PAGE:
We need to lock more people up
“Prison Works” said Michael Howard. He is a QC, so he must know what he’s talking about, right? No. Wrong. People who are sentenced to sentences in the community are less likely to offend than those getting a short prison sentence.
Says who, you lily-livered liberal?
Those notorious communists in the Ministry of Justice, that’s who.
They did a study looking at the data of re-offending rates between 2008 and 2011 and found that those who get a non-immediate custodial sentence commit fewer offences after sentencing that those who are locked up.
But surely locking up people cuts crime?
Well. The MoJ asked the following questions (with answers below):
Q : Are ‘court orders’ more / less effective at reducing re-offending than short term custody (prison sentences of less than 12 months)?
A : The one year re-offending rate was higher for those sentenced to short term custody than for those given ‘court orders’ overall (around 4 percentage points), community orders (around 3 percentage points) and suspended sentence orders (around 7 percentage points)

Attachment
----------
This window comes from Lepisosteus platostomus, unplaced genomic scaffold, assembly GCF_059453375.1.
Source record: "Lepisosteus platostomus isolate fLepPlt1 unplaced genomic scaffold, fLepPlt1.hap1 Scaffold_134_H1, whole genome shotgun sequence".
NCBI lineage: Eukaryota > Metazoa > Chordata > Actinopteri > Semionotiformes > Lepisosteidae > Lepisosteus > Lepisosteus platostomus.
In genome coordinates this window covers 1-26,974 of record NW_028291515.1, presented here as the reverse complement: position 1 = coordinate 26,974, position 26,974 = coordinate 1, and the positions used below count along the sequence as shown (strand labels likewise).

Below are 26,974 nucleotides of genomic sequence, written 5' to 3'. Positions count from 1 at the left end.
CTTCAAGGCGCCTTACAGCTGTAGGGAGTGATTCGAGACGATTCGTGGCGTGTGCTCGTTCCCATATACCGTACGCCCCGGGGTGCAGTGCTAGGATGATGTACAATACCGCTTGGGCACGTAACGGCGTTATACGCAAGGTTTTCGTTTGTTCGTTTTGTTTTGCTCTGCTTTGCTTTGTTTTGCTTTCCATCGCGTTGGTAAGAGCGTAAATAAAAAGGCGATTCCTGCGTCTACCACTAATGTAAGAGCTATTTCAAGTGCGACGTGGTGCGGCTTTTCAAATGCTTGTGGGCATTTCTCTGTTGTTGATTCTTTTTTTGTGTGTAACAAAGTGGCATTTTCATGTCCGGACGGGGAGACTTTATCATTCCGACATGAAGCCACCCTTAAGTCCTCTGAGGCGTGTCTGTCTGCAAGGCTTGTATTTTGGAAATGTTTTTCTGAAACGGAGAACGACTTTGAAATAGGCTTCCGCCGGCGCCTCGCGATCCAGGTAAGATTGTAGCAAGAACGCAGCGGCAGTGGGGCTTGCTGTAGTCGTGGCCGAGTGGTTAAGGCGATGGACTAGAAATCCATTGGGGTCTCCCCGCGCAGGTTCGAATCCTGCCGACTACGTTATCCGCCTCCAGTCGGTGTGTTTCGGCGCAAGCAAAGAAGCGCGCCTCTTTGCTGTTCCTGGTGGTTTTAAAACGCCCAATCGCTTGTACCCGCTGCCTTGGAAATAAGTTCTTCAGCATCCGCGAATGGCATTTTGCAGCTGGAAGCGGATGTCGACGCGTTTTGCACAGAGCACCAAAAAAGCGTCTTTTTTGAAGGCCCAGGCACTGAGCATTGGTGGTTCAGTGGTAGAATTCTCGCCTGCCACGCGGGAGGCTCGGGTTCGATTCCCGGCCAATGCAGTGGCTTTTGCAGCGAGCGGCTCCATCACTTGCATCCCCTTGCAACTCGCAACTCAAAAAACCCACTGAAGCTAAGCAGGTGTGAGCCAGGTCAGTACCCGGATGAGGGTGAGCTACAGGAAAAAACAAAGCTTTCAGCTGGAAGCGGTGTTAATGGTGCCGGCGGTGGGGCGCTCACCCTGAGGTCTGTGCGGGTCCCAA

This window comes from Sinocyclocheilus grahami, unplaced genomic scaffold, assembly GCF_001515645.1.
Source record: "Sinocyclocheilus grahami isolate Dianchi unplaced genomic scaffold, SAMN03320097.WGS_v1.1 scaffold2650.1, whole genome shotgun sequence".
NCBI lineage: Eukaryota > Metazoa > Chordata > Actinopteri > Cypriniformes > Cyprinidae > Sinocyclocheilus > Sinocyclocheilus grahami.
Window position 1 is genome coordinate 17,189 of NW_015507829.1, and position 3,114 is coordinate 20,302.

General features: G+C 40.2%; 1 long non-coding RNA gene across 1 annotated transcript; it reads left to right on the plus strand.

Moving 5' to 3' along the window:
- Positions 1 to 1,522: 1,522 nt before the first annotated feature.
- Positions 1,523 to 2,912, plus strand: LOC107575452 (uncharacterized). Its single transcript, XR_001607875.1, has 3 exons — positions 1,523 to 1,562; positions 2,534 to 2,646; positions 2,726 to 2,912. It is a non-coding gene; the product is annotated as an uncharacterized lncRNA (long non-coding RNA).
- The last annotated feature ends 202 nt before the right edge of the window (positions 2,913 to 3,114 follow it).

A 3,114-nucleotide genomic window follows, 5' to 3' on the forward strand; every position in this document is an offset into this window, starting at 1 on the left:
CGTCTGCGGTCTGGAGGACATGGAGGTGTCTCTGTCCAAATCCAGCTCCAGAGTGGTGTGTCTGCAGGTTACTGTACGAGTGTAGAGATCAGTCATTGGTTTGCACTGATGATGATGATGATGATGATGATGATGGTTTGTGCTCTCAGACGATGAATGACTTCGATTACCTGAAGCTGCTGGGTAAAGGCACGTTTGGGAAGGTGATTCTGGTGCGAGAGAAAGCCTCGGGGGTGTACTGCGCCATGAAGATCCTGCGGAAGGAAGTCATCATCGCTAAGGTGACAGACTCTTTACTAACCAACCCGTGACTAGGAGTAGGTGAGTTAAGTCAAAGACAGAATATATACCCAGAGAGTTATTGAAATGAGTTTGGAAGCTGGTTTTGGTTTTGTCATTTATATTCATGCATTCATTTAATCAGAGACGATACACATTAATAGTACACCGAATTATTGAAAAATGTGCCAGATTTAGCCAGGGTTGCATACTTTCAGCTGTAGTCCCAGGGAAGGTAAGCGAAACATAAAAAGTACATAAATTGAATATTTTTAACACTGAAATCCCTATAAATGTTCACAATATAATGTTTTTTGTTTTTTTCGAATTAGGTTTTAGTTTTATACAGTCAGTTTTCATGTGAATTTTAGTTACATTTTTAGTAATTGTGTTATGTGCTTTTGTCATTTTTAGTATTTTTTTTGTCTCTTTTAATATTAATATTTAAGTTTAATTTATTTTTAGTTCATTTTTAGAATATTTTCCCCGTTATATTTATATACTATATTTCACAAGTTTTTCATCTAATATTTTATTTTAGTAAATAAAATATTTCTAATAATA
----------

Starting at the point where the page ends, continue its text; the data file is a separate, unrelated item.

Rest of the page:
Also, the one year average frequency of re-offending per person was also higher for those sentenced to short term custody than those given court orders (by slightly under 1 re-offence on average)
This gap narrows, but is not extinguished and is still statistically significant, over time.
Q : Are there any specific requirements that are particularly effective, in terms of reducingre-offending? What is the impact of multiple requirements on re-offending?
In relation to Community Orders, adding requirements reduced recidivism rates. The data is not clear as to exactly which requirements are best. It does show that multiple requirements are more effective.
A similar, but less significant, effect is seen with suspended sentences.
There is a nice table that shows all this on page 23.
Does this account for the fact that those who get a non-custodial sentence are less likely to have previous, so it’s more likely to be a one off?
Yes, it does. Have a look at Part 3.
Yeah, but I don’t like facts, I prefer my gut instinct – I know prison works – take that science!
Welcome to the House of Commons, and government policy making in general – you’ll fit in well.